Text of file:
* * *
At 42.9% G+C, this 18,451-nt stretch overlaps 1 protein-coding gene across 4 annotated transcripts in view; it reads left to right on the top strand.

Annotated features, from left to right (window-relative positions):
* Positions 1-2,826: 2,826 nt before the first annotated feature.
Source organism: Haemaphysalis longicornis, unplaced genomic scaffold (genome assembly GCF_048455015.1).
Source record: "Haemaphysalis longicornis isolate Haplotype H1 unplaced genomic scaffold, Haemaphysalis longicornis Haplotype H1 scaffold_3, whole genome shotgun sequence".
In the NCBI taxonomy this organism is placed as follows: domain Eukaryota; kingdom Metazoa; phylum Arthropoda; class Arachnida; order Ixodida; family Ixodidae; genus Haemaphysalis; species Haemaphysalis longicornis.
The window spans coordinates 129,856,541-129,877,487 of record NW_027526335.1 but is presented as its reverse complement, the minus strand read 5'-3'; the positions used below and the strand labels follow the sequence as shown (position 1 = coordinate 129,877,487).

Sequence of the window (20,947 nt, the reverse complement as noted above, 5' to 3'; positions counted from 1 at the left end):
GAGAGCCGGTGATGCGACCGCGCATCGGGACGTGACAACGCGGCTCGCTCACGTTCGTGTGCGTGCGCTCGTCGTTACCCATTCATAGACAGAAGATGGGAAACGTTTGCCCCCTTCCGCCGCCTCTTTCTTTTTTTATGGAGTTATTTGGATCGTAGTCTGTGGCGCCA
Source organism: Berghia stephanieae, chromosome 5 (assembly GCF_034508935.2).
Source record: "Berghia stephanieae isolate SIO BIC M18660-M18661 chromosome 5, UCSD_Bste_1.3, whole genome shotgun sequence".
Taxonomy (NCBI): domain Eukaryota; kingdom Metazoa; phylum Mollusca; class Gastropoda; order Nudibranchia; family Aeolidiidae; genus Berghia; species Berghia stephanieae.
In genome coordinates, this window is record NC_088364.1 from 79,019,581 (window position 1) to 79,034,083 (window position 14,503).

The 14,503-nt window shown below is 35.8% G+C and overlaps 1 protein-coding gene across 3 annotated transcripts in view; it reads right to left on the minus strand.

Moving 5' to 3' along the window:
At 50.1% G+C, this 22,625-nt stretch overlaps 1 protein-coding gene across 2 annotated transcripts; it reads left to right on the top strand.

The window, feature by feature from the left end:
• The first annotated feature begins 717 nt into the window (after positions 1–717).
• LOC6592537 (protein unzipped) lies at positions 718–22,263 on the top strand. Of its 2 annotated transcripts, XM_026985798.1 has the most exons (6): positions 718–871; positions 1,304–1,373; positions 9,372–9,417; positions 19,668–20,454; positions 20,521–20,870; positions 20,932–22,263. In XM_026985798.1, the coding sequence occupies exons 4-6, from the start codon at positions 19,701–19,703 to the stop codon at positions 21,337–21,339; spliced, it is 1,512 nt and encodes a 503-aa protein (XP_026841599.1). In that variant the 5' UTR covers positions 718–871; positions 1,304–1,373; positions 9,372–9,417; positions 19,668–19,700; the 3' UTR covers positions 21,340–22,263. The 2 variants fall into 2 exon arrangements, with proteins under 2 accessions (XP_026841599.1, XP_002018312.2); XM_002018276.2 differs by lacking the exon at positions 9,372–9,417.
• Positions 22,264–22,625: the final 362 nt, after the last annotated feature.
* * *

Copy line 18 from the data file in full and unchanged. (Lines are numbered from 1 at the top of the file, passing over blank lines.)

• The first annotated feature begins 717 nt into the window (after positions 1–717).